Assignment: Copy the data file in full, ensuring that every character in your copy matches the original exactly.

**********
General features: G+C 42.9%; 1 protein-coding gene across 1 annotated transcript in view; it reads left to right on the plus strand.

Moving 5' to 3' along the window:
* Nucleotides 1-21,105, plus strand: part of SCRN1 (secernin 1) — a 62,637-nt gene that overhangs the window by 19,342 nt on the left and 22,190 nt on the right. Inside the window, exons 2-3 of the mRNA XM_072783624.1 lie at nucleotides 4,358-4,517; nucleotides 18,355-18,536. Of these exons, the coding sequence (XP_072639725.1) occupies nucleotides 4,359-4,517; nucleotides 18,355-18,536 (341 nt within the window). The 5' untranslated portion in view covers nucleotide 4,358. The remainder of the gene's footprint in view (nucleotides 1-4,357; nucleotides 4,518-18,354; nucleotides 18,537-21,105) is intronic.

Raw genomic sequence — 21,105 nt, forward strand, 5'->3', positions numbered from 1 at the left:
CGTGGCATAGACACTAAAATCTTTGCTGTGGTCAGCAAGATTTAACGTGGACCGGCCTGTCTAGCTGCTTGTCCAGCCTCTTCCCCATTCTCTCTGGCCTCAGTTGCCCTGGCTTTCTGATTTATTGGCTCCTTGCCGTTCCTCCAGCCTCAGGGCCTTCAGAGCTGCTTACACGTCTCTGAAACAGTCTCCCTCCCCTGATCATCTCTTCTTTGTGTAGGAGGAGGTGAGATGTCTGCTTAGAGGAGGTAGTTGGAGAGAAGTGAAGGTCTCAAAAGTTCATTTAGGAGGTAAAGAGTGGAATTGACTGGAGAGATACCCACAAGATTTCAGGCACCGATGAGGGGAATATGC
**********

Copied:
General features: G+C 42.9%; 1 protein-coding gene across 1 annotated transcript in view; it reads left to right on the plus strand.

Moving 5' to 3' along the window:
* Nucleotides 1-21,105, plus strand: part of SCRN1 (secernin 1) — a 62,637-nt gene that overhangs the window by 19,342 nt on the left and 22,190 nt on the right. Inside the window, exons 2-3 of the mRNA XM_072783624.1 lie at nucleotides 4,358-4,517; nucleotides 18,355-18,536. Of these exons, the coding sequence (XP_072639725.1) occupies nucleotides 4,359-4,517; nucleotides 18,355-18,536 (341 nt within the window). The 5' untranslated portion in view covers nucleotide 4,358. The remainder of the gene's footprint in view (nucleotides 1-4,357; nucleotides 4,518-18,354; nucleotides 18,537-21,105) is intronic.

Raw genomic sequence — 21,105 nt, forward strand, 5'->3', positions numbered from 1 at the left:
CGTGGCATAGACACTAAAATCTTTGCTGTGGTCAGCAAGATTTAACGTGGACCGGCCTGTCTAGCTGCTTGTCCAGCCTCTTCCCCATTCTCTCTGGCCTCAGTTGCCCTGGCTTTCTGATTTATTGGCTCCTTGCCGTTCCTCCAGCCTCAGGGCCTTCAGAGCTGCTTACACGTCTCTGAAACAGTCTCCCTCCCCTGATCATCTCTTCTTTGTGTAGGAGGAGGTGAGATGTCTGCTTAGAGGAGGTAGTTGGAGAGAAGTGAAGGTCTCAAAAGTTCATTTAGGAGGTAAAGAGTGGAATTGACTGGAGAGATACCCACAAGATTTCAGGCACCGATGAGGGGAATATGC